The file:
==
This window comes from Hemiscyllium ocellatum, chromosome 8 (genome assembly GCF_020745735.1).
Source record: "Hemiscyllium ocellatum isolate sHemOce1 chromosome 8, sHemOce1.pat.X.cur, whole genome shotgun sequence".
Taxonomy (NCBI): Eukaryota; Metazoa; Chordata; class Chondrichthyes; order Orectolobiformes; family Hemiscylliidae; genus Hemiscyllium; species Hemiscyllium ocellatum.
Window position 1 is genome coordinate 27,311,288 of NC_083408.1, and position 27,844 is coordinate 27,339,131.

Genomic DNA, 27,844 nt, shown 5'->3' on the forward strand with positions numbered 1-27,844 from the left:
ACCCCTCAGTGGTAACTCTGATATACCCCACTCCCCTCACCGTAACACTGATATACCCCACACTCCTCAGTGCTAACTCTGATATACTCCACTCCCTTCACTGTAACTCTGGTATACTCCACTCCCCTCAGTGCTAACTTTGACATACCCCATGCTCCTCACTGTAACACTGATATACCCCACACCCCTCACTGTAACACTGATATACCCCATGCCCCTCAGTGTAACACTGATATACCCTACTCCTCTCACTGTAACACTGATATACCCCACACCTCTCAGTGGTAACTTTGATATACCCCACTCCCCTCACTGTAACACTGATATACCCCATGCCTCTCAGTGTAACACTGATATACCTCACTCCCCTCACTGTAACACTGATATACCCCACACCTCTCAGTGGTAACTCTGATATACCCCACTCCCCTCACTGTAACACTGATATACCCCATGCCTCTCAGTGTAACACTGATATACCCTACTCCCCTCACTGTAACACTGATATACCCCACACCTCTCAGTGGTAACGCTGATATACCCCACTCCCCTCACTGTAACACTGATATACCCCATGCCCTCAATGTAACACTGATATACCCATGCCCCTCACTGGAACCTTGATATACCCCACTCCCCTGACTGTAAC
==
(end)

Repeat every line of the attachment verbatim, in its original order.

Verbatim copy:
This window comes from Hemiscyllium ocellatum, chromosome 8 (genome assembly GCF_020745735.1).
Source record: "Hemiscyllium ocellatum isolate sHemOce1 chromosome 8, sHemOce1.pat.X.cur, whole genome shotgun sequence".
Taxonomy (NCBI): Eukaryota; Metazoa; Chordata; class Chondrichthyes; order Orectolobiformes; family Hemiscylliidae; genus Hemiscyllium; species Hemiscyllium ocellatum.
Window position 1 is genome coordinate 27,311,288 of NC_083408.1, and position 27,844 is coordinate 27,339,131.

Genomic DNA, 27,844 nt, shown 5'->3' on the forward strand with positions numbered 1-27,844 from the left:
ACCCCTCAGTGGTAACTCTGATATACCCCACTCCCCTCACCGTAACACTGATATACCCCACACTCCTCAGTGCTAACTCTGATATACTCCACTCCCTTCACTGTAACTCTGGTATACTCCACTCCCCTCAGTGCTAACTTTGACATACCCCATGCTCCTCACTGTAACACTGATATACCCCACACCCCTCACTGTAACACTGATATACCCCATGCCCCTCAGTGTAACACTGATATACCCTACTCCTCTCACTGTAACACTGATATACCCCACACCTCTCAGTGGTAACTTTGATATACCCCACTCCCCTCACTGTAACACTGATATACCCCATGCCTCTCAGTGTAACACTGATATACCTCACTCCCCTCACTGTAACACTGATATACCCCACACCTCTCAGTGGTAACTCTGATATACCCCACTCCCCTCACTGTAACACTGATATACCCCATGCCTCTCAGTGTAACACTGATATACCCTACTCCCCTCACTGTAACACTGATATACCCCACACCTCTCAGTGGTAACGCTGATATACCCCACTCCCCTCACTGTAACACTGATATACCCCATGCCCTCAATGTAACACTGATATACCCATGCCCCTCACTGGAACCTTGATATACCCCACTCCCCTGACTGTAAC